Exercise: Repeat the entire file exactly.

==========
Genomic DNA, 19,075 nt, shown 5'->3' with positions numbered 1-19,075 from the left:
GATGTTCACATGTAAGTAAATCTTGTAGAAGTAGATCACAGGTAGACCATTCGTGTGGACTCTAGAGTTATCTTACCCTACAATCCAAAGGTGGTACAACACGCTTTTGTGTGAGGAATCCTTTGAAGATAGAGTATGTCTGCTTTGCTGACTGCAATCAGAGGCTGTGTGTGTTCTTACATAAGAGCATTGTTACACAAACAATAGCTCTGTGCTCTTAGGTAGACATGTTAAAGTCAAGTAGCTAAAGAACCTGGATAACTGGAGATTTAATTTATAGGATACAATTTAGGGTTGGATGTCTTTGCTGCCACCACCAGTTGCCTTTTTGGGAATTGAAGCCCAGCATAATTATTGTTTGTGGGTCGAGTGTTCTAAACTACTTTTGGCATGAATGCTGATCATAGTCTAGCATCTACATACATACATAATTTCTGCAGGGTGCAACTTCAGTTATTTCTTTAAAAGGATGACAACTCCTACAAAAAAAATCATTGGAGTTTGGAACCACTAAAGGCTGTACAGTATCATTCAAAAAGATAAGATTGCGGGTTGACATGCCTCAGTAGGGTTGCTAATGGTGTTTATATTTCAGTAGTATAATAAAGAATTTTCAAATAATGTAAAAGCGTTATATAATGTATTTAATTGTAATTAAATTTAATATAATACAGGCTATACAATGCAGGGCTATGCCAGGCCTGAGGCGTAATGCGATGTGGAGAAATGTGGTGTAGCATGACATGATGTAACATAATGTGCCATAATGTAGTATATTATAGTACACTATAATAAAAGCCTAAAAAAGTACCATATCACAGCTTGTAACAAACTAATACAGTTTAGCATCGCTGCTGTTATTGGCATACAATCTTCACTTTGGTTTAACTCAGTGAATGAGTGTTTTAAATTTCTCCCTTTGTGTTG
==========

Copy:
Genomic DNA, 19,075 nt, shown 5'->3' with positions numbered 1-19,075 from the left:
GATGTTCACATGTAAGTAAATCTTGTAGAAGTAGATCACAGGTAGACCATTCGTGTGGACTCTAGAGTTATCTTACCCTACAATCCAAAGGTGGTACAACACGCTTTTGTGTGAGGAATCCTTTGAAGATAGAGTATGTCTGCTTTGCTGACTGCAATCAGAGGCTGTGTGTGTTCTTACATAAGAGCATTGTTACACAAACAATAGCTCTGTGCTCTTAGGTAGACATGTTAAAGTCAAGTAGCTAAAGAACCTGGATAACTGGAGATTTAATTTATAGGATACAATTTAGGGTTGGATGTCTTTGCTGCCACCACCAGTTGCCTTTTTGGGAATTGAAGCCCAGCATAATTATTGTTTGTGGGTCGAGTGTTCTAAACTACTTTTGGCATGAATGCTGATCATAGTCTAGCATCTACATACATACATAATTTCTGCAGGGTGCAACTTCAGTTATTTCTTTAAAAGGATGACAACTCCTACAAAAAAAATCATTGGAGTTTGGAACCACTAAAGGCTGTACAGTATCATTCAAAAAGATAAGATTGCGGGTTGACATGCCTCAGTAGGGTTGCTAATGGTGTTTATATTTCAGTAGTATAATAAAGAATTTTCAAATAATGTAAAAGCGTTATATAATGTATTTAATTGTAATTAAATTTAATATAATACAGGCTATACAATGCAGGGCTATGCCAGGCCTGAGGCGTAATGCGATGTGGAGAAATGTGGTGTAGCATGACATGATGTAACATAATGTGCCATAATGTAGTATATTATAGTACACTATAATAAAAGCCTAAAAAAGTACCATATCACAGCTTGTAACAAACTAATACAGTTTAGCATCGCTGCTGTTATTGGCATACAATCTTCACTTTGGTTTAACTCAGTGAATGAGTGTTTTAAATTTCTCCCTTTGTGTTG